McDonald’s to publish “first-in-sector” report on reusable packaging


McDonald’s Corporation has pledged to evaluate and report on the opportunities and risks posed by switching to reusable packaging, including its impacts related to single-use plastic and other single-use packaging and the environment.

In response to the announcement, the non-profit foundation As You Sow withdrew its shareholder proposal with the company. In a shareholder resolution filed last year, As you Sow says nearly 42% of McDonald’s investors, representing more than 206 million shares and $51 billion in assets, expressed support for action to reduce plastic pollution.

As You Sow says McDonald’s currently complies with a new French law requiring all on-site dining to utilise reusable packaging, yet has no public plans to expand the packaging to the United States.

In light of new laws in the U.S. taxing corporations for single-use packaging to, in part, address plastic pollution, As You Sow says it filed the resolution to encourage McDonald’s to evaluate how the expansion of reusable packaging could benefit the company from reputational, financial and environmental perspectives.

In dialogue after filing, As You Sow says McDonald’s attested to its commitment to exploring reusable packaging as part of its broader commitments to more sustainable materials for packaging, toys and waste reduction, and shared its plans to publish a comprehensive study in early 2024.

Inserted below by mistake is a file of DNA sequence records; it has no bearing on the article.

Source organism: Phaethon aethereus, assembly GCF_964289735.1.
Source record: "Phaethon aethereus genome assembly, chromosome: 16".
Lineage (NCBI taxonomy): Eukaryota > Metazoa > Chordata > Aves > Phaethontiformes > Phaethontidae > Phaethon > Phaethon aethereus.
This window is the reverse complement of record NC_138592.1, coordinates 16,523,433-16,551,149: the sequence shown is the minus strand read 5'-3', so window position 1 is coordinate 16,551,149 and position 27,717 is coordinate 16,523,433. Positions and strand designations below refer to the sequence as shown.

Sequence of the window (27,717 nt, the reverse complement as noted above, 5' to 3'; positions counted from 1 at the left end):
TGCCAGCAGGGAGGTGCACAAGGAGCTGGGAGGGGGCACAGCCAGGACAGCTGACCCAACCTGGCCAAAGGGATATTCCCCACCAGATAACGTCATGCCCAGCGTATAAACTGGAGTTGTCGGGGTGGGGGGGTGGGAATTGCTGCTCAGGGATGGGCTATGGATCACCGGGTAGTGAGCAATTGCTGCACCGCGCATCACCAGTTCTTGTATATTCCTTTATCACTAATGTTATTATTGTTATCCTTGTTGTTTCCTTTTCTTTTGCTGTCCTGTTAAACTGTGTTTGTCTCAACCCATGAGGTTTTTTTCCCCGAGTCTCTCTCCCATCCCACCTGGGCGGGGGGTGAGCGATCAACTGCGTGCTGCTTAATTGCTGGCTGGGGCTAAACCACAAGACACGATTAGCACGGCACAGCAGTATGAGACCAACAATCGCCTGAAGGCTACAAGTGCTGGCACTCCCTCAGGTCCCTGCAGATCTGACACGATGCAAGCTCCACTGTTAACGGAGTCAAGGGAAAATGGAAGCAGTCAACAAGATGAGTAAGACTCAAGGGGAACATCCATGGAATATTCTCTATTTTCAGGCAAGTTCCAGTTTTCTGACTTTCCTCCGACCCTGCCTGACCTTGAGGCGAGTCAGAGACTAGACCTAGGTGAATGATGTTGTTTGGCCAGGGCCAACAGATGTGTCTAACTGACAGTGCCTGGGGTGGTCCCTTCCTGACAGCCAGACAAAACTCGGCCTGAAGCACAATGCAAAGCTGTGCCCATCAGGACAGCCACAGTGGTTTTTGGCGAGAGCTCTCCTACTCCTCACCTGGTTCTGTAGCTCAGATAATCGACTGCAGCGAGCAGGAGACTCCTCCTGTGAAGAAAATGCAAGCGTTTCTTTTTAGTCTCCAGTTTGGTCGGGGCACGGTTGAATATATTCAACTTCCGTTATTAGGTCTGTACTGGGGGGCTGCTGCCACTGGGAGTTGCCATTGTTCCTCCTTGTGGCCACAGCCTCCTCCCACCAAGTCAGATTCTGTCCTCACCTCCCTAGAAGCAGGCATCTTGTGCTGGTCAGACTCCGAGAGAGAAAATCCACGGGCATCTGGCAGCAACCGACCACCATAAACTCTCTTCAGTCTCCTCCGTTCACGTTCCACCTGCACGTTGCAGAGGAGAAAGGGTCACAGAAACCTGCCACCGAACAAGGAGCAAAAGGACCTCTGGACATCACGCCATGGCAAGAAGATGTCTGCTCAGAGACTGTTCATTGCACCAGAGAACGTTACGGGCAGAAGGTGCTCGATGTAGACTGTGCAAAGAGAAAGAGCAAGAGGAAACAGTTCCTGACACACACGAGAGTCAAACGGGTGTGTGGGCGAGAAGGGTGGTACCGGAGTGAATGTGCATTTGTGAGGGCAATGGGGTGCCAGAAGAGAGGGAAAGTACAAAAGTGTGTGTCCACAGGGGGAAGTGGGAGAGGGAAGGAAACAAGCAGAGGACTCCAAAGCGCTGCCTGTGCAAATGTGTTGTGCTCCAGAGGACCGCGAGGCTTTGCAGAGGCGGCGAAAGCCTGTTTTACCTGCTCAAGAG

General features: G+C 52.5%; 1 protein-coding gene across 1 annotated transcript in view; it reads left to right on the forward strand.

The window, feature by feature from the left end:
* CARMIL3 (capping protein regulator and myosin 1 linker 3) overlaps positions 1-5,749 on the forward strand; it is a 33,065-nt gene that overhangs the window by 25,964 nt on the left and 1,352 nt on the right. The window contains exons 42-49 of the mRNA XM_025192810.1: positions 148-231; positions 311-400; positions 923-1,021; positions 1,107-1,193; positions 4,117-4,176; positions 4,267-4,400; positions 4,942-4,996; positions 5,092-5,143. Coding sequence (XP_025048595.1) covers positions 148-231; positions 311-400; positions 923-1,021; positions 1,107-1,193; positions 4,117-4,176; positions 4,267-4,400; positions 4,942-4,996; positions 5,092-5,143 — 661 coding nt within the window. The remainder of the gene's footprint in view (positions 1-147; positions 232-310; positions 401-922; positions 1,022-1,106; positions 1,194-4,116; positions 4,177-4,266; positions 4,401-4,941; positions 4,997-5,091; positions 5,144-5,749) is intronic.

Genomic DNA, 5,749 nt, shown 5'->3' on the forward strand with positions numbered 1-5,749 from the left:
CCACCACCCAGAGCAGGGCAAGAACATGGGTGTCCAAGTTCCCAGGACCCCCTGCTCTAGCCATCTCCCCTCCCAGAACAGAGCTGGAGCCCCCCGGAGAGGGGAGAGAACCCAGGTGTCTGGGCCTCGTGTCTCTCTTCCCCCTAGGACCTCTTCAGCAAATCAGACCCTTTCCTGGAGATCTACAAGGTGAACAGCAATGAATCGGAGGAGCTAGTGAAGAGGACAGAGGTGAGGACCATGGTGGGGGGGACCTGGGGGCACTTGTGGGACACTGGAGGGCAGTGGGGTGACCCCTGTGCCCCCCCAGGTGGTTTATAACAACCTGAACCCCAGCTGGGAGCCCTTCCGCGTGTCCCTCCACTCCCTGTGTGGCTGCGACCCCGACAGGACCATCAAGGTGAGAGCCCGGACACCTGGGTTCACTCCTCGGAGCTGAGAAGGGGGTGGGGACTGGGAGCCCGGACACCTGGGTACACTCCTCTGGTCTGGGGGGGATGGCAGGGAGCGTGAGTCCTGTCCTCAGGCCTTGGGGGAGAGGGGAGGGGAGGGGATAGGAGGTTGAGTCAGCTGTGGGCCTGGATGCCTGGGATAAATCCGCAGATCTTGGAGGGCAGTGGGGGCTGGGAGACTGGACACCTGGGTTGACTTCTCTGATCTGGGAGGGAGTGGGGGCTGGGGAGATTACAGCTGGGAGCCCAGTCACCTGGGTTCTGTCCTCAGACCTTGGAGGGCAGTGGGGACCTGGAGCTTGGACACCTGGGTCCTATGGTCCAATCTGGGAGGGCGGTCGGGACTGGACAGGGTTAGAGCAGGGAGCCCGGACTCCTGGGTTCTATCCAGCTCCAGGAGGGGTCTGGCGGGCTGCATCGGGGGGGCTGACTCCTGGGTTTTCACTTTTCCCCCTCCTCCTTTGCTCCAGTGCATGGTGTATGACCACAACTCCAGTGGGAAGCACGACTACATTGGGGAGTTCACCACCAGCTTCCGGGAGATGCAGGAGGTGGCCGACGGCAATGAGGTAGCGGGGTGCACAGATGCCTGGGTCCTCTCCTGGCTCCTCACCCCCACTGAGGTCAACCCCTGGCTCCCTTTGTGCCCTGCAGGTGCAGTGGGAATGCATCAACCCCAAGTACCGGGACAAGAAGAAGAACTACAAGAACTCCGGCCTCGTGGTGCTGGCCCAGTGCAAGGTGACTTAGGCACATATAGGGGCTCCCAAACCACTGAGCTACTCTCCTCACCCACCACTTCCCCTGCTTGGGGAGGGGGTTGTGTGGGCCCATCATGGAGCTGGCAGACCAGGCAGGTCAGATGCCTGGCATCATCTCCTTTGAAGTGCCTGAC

We commend McDonald’s for committing to the exploration of a more circular future for quick-service restaurant dining.

Following engagement, As You Sow continues that McDonald’s agreed to include in its report an assessment of what opportunities and risks “full-scale” reuse poses to the industry and the environment.

The non-profit foundation says the fast food chain also agreed that the report will include how “full-scale” reuse is influenced by the System Change Scenario proposed in the Breaking the Plastic Wave report, where eight complementary interventions must be implemented to achieve an 80% cut in plastic pollution by 2040, including reducing growth in plastic use by at least 1/3.

The report may include possible new actions and potential goal frameworks for McDonald’s on reusables.

Circular economy senior coordinator at As You Sow, Kelly McBee, commented: “We commend McDonald’s for committing to the exploration of a more circular future for quick-service restaurant dining.

“We anticipate the report will demonstrate reusable packaging to be a critical component of sustainable operations and hope this action signals other quick-service restaurants to follow McDonald’s lead.”

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